Netflix TV review: Star Trek: Discovery: Season 3, Episode 5
Ian Winterton | On 13, Nov 2020
Warning: This contains spoilers. Not caught up with Star Trek: Discovery? Read our review of the last episode here. New episodes arrive on Fridays within 24 hours of their US broadcast.
It’s testament to the power of Star Trek: Discovery – and Star Trek in general – that the pre-credit sequence of this latest episode is nail-bitingly exciting but none of the central characters are in any kind of peril; it’s just that they, and we, are getting to see what remains of The Federation and Star Fleet in the year 3188.
As the show’s writers have done all season, there’s no stringing out any of the plotlines. As with reuniting Michael with Discovery in Episode 3, here we get the ship and its crew back in the bosom of Star Fleet. Eschewing the more obvious story prolongation is a canny move – we have more than enough storylines and unanswered questions buzzing around without Discovery wandering aimless and alone in a strange future. Is the sight of Voyager in the spaceyards (11th generation, as its updated serial number – NCC 74656-J – informs us) an intentional comment on this narrative decision? Star Trek’s already done the Lost in Space thing and, while it was fun, Discovery is all about moving the story forward at a clip; even less so than in previous seasons, Discovery is a serial, not a series – its episodes must be watched in order.
So, The Federation and Star Fleet – “Separate entities that must now abide together,” as Saru sagely puts it – in the 32nd century is a mere shadow of its former self. It’s not, though, a corrupted or totalitarian version of what came before (another wise move by the writers) but a continuation of the ideals that held many planets and civilisations together. But they are weary, having been in defensive mode, hidden behind a distortion field, since the Burn 120 years ago.
We learn many other titbits that Trekkies will waste no time uploading into the online canon. Both Barzan and Kaminar (Nhan and Saru’s homeworlds, respectively) have joined the Federation, although contact has been lost since the Burn and the collapse of the subspace relay network. Today, we’re told, The Federation comprises 38 worlds, down from 350 at its peak.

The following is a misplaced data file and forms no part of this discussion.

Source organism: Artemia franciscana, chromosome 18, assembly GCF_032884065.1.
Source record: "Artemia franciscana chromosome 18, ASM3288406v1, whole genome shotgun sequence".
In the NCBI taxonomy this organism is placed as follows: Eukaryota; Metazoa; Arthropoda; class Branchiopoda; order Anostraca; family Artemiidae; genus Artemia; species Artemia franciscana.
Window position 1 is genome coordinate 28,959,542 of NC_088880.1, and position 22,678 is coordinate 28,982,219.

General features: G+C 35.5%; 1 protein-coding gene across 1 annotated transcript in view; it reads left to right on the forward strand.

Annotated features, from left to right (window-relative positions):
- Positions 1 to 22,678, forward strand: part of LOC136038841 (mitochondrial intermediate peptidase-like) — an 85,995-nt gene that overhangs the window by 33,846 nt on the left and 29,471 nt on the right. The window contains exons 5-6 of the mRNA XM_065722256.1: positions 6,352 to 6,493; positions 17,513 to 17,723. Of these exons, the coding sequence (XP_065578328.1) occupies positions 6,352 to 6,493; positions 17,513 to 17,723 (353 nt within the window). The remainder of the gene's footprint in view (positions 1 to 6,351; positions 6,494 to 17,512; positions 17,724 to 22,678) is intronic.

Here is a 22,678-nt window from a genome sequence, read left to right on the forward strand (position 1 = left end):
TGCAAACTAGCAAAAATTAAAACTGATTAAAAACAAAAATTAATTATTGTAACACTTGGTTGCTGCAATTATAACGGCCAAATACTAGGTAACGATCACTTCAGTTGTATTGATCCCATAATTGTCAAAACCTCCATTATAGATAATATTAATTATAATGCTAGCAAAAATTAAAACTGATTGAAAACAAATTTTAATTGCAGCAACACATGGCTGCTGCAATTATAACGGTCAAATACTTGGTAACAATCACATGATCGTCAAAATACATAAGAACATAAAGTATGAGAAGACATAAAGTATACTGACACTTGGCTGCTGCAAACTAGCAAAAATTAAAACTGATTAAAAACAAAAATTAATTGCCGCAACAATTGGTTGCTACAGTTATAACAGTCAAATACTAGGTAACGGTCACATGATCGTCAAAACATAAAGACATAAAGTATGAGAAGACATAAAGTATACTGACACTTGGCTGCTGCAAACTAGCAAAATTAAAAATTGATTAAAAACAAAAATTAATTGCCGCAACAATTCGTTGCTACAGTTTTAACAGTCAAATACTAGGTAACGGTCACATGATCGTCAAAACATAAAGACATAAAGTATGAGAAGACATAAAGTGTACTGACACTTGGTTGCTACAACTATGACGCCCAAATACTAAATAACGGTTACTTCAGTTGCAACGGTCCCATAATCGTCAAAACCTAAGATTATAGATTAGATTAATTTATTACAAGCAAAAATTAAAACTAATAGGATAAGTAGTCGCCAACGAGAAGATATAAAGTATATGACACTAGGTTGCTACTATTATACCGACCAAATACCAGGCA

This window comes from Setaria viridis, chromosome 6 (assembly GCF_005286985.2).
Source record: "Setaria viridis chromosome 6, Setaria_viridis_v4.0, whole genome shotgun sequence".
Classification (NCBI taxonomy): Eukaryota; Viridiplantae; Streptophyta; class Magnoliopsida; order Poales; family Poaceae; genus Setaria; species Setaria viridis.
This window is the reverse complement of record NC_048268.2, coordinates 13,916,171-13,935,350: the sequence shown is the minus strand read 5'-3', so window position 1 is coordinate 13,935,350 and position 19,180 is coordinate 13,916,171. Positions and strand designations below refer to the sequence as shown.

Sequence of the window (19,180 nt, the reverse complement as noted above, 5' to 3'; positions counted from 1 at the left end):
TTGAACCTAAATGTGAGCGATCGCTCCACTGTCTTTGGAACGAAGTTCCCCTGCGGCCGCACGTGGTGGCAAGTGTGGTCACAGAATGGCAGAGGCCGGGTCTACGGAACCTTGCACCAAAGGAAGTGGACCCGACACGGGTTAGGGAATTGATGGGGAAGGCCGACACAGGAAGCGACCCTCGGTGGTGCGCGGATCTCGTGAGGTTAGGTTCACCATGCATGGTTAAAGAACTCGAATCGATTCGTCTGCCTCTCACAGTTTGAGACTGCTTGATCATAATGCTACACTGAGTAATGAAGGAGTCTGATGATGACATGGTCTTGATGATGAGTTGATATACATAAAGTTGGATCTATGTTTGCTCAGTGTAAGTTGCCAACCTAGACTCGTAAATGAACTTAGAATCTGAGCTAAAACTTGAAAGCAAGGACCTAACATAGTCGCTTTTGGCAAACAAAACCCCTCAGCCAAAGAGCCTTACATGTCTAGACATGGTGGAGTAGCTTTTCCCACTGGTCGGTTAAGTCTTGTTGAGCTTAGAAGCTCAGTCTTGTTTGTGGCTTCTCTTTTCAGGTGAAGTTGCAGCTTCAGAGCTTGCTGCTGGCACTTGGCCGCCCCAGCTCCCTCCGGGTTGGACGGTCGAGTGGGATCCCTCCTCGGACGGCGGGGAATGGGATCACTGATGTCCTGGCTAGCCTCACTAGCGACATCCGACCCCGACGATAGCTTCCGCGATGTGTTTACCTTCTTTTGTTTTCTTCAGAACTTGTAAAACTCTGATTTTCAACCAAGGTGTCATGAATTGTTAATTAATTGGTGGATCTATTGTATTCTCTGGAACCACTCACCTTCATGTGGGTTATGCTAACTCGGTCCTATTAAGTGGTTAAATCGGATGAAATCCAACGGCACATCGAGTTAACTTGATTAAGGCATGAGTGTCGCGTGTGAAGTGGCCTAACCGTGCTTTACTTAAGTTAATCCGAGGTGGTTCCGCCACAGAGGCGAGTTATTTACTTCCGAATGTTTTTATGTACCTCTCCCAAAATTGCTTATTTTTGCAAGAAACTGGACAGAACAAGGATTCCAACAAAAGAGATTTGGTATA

This new info is conveyed to the Discovery crew via Admiral Vance – played by Oded Fehr who, in case you’re racking your brains, you’ll recognise because he was Aredth in The Mummy – who, together with Lt. Willa (Vanessa Jackson), represents Star Fleet. They’re suspicious of Discovery’s crew and seem only able to reflexively fall back on protocol. This, of course, is where the healthy tension between Saru and Michael comes in handy, the former inclined to fall in line and do his duty, while Michael – now with a year as an interstellar smuggler under her belt – has a more rebellious, pragmatic streak.
The opposing views are married by episode’s end via the rather perfunctory A-story. Michael suggests they use the spore drive to pop over to a seed repository starship in order to save some refugee aliens dying from a rare space plague, and their success proves to Admiral Vance that the Discovery’s crew – for the good of Star Fleet as well as their own mental health – should be kept together as a family. It’s all set up for some great missions, with Discovery able to zap off to see how former Federation worlds are faring post-Burn.
Before that, though, we have a subplot in which the crew are debriefed by Star Fleet, and the writers have a lot of fun having characters say out loud exactly what they’ve individually been through. “And then I was murdered,” says Dr. Culber, while Georgiou’s , Kovich – played as unsettlingly unhinged as you’d expect by director David Cronenberg – matter-of-factly tells her, “So, this is your second universe and your third timeline…”
We get big hints, from this, that the Mirror Universe of the Terran Empire may yet play a part. Kovich informs Georgiou that the gap between the two universes is expanding, and they have no reports of anyone crossing over in the last 500 years. She seems to shrug off his suggestion that she is truly all alone in this dimension, but later we see her lost in pensive thought – is she going to begin to unravel (and how will this lead into the much-mooted Georgiou spin-off?)
We lose Nhan, too, which makes as much impact as you’d expect; no fault of actor Rachael Ancheril, but Nhan has been by far the dullest and poorly defined character in Discovery. She won’t be missed. Besides, as this episode reminds us, Discovery has more than enough narrative plates up and spinning. Lt. Detmerx’s PTSD (and possible Control AI incursion in her cyber brain), Michael’s sidebar quest to seek out her mother, and all the complexities involved in Trill symbiont Adira.
It’s a cracking episode, all in all, though more for the ongoing story strands than the by-the-numbers story-of-the-week aboard the seed repository. As with the season as a whole, this ep is a gripping prologue, but the main meat of the story is yet to come. Bring it on.
Star Trek: Discovery Season 1 to 3 is available on Netflix UK, as part of an £8.99 monthly subscription.